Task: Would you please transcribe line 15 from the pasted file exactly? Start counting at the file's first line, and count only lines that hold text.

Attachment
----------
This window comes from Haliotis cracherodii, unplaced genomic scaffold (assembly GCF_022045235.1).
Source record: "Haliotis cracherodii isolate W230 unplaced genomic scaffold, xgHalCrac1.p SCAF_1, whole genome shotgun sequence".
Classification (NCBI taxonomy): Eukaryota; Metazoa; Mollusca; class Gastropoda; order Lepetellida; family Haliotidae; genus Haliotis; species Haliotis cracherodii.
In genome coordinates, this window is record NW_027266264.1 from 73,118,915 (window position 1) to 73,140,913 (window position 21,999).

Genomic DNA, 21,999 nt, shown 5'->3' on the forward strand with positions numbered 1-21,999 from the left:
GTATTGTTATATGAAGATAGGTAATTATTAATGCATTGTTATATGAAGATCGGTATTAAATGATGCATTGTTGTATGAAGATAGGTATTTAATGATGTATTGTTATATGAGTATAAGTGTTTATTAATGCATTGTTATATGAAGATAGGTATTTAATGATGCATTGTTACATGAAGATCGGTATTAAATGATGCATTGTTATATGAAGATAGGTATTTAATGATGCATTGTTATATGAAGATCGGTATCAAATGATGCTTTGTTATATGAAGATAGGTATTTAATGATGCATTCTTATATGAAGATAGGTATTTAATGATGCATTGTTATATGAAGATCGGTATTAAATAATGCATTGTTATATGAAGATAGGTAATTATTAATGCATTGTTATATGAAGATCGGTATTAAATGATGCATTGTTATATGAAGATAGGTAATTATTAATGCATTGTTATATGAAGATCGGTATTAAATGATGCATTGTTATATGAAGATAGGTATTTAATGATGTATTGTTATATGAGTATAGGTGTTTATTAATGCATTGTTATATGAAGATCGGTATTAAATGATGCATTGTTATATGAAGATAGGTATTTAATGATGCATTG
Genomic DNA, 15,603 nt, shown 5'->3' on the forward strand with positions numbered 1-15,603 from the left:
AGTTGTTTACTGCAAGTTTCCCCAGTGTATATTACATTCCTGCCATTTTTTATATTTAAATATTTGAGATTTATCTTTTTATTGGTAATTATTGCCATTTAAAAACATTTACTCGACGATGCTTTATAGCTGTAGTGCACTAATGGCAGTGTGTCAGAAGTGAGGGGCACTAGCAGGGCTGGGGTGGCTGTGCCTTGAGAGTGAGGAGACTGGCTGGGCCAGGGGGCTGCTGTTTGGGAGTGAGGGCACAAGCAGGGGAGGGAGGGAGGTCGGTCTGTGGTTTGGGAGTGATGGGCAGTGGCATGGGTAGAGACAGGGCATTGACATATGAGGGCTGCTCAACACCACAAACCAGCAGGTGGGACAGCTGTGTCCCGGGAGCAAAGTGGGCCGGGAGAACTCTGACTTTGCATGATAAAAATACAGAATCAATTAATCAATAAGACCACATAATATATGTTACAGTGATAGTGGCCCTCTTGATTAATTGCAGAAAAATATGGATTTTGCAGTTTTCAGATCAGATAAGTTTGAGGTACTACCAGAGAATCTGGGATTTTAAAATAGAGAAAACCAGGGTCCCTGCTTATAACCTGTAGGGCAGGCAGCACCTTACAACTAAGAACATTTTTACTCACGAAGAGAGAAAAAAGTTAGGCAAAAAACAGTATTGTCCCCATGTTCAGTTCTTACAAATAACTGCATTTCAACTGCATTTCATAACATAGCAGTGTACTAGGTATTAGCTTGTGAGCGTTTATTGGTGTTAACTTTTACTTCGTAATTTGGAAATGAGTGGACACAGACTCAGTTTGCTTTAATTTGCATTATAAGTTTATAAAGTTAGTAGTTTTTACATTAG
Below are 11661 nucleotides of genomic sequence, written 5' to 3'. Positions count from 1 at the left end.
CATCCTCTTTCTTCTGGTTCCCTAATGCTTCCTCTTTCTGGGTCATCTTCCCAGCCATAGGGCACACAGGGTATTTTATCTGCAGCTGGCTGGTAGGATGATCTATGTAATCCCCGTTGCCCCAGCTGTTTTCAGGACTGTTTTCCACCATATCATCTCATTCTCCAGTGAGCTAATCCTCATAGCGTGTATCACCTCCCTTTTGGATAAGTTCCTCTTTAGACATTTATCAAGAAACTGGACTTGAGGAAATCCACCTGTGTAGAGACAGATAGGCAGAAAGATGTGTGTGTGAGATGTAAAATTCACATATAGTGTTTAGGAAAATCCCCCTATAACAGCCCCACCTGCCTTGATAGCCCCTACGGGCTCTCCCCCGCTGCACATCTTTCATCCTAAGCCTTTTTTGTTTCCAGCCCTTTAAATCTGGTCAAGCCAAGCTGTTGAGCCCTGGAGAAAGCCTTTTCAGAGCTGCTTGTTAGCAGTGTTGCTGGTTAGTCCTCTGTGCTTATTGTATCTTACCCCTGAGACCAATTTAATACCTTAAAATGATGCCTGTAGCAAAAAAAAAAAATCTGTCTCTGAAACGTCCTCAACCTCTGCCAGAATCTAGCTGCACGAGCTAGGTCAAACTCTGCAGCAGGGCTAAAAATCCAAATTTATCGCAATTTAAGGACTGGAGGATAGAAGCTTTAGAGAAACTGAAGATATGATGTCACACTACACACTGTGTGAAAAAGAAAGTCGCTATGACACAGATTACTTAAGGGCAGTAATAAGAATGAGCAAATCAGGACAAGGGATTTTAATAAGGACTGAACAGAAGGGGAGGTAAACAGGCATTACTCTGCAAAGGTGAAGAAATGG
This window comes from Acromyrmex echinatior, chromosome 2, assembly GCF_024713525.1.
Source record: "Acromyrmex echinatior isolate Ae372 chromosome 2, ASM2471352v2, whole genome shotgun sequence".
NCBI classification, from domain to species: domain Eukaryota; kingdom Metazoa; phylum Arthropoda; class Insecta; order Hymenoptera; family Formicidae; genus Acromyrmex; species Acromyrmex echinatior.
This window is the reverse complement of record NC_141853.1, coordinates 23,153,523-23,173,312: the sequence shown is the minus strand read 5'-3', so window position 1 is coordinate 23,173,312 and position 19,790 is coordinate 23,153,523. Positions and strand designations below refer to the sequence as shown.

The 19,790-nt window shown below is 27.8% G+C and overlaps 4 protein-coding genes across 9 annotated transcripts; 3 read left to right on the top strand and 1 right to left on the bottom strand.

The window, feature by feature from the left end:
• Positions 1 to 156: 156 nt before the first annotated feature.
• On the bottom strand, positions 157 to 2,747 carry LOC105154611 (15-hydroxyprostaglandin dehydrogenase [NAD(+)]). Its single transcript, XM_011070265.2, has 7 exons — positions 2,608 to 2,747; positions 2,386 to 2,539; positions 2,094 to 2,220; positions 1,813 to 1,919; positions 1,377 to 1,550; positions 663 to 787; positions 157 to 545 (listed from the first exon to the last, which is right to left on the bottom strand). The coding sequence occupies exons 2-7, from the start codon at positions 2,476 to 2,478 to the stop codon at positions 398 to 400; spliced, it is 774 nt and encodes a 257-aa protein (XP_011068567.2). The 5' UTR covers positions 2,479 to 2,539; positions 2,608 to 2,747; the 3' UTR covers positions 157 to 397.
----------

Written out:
The 19,790-nt window shown below is 27.8% G+C and overlaps 4 protein-coding genes across 9 annotated transcripts; 3 read left to right on the top strand and 1 right to left on the bottom strand.